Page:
A Very Reasonable Objective Still Beyond Our Reach: Economics as an Empirically Disciplined Social Science
AbstractThe paper discusses some fundamental features of the 'Simonian' research program in microeconomics and compare them with two streams of thought which find their roots into Simon's pathbreaking work since the '50s and '60s, namely Transaction Cost Economics and Evolutionary Economics. One argues that the latter is in a particularly promising position to advance toward the kind of empirically disciplined microeconomics advocated by Herbert Simon. It does so also through painstaking attempts to operationalize the notion of 'bounded rationality' - in the broadest sense -, to make bridges with the microevidence from other social sciences - e.g. cognitive and social psychology, etc.-, and to "open up the organizational blackbox". And all that is undertaken outside the straightjacket of any religious committment to equilibrium analysis.
Download InfoIf you experience problems downloading a file, check if you have the proper application to view it first. In case of further problems read the IDEAS help page. Note that these files are not on the IDEAS site. Please be patient as the files may be large.
Bibliographic InfoPaper provided by Laboratory of Economics and Management (LEM), Sant'Anna School of Advanced Studies, Pisa, Italy in its series LEM Papers Series with number 2002/03.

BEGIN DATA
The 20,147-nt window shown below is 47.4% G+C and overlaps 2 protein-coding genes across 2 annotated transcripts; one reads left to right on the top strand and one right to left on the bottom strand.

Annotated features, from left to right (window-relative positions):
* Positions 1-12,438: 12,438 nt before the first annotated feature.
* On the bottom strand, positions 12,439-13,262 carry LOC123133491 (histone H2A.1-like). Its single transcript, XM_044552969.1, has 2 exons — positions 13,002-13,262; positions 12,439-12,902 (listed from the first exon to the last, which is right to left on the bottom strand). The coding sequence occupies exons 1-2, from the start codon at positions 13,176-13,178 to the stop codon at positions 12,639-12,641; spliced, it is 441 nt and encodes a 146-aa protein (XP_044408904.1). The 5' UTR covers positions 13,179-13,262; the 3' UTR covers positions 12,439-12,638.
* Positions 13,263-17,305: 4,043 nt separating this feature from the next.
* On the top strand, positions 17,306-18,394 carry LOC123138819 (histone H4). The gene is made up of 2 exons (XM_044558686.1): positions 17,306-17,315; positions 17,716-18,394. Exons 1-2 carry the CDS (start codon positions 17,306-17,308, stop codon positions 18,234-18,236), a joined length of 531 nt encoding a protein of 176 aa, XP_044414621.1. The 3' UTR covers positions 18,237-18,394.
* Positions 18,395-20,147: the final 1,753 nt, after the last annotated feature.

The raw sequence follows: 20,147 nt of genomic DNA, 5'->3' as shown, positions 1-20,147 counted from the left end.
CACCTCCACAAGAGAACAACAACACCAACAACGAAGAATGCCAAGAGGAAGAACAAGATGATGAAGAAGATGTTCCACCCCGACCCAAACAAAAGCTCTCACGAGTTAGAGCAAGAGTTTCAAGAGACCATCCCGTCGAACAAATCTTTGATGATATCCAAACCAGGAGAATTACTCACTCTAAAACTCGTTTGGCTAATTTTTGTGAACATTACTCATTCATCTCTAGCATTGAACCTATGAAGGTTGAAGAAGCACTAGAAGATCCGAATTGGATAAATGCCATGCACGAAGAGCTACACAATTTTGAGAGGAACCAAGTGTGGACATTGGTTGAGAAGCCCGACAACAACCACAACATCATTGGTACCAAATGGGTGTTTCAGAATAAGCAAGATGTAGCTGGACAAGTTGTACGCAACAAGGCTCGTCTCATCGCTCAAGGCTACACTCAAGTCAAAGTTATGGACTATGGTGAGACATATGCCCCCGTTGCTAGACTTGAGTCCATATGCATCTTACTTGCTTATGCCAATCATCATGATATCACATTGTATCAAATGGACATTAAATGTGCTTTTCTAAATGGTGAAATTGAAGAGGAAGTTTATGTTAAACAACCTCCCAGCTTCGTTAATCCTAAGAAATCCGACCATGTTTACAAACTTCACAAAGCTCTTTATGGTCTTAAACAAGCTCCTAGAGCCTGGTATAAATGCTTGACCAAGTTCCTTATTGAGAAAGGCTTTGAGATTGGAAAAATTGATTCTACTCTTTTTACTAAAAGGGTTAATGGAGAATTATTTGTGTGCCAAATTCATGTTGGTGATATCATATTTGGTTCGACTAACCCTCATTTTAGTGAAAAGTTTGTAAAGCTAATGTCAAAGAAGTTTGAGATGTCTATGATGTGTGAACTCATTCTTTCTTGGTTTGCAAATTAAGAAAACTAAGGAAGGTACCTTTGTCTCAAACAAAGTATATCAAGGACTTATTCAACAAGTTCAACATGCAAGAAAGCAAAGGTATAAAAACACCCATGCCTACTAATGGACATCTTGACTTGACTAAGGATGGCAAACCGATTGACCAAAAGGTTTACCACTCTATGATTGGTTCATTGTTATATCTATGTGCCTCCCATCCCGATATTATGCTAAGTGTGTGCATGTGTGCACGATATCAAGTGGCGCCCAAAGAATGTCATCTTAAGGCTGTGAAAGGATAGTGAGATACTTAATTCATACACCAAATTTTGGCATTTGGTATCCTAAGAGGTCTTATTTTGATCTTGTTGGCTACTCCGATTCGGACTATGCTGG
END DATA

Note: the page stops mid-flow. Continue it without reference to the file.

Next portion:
Date of creation: 07 Dec 2002
Date of revision:
Herbert Simon; Evolutionary Economics; Transaction Cost Economics; Bounded Rationality; Organization.;
This paper has been announced in the following NEP Reports:
- NEP-ALL-2002-08-16 (All new papers)
- NEP-CBE-2002-08-16 (Cognitive & Behavioural Economics)
- NEP-EVO-2002-08-16 (Evolutionary Economics)
Please report citation or reference errors to , or , if you are the registered author of the cited work, log in to your RePEc Author Service profile, click on "citations" and make appropriate adjustments.:
- Nelson, Richard R. & Sampat, Bhaven N., 2001. "Making sense of institutions as a factor shaping economic performance," Journal of Economic Behavior & Organization, Elsevier, vol. 44(1), pages 31-54, January.
- Oliver E. Williamson, 2000. "The New Institutional Economics: Taking Stock, Looking Ahead," Journal of Economic Literature, American Economic Association, vol. 38(3), pages 595-613, September.
- Sydney Winter & Giovanni Dosi, 2000. "Interpreting Economic Change: Evolution, Structures and Games," LEM Papers Series 2000/08, Laboratory of Economics and Management (LEM), Sant'Anna School of Advanced Studies, Pisa, Italy.
- David, Paul A., 1994. "Why are institutions the 'carriers of history'?: Path dependence and the evolution of conventions, organizations and institutions," Structural Change and Economic Dynamics, Elsevier, vol. 5(2), pages 205-220, December.
- Michael D. Cohen & Roger Burkhart & Giovanni Dosi & Massimo Egidi & Luigi Marengo & Massimo Warglien & Sidney Winter & with comments by Benjamin Coriat, 1995.
"Routines and Other Recurring Action Patterns of Organizations: Contemporary Research Issues,"
95-11-101, Santa Fe Institute.
- Cohen, Michael D, et al, 1996. "Routines and Other Recurring Action Patterns of Organizations: Contemporary Research Issues," Industrial and Corporate Change, Oxford University Press, vol. 5(3), pages 653-98.
- Mie Augier & James March, 2001. "Conflict of Interest in Theories of Organization: Herbert A. Simon and Oliver E. Williamson," Journal of Management and Governance, Springer, vol. 5(3), pages 223-230, September.
For technical questions regarding this item, or to correct its authors, title, abstract, bibliographic or download information, contact: ().
If references are entirely missing, you can add them using this form.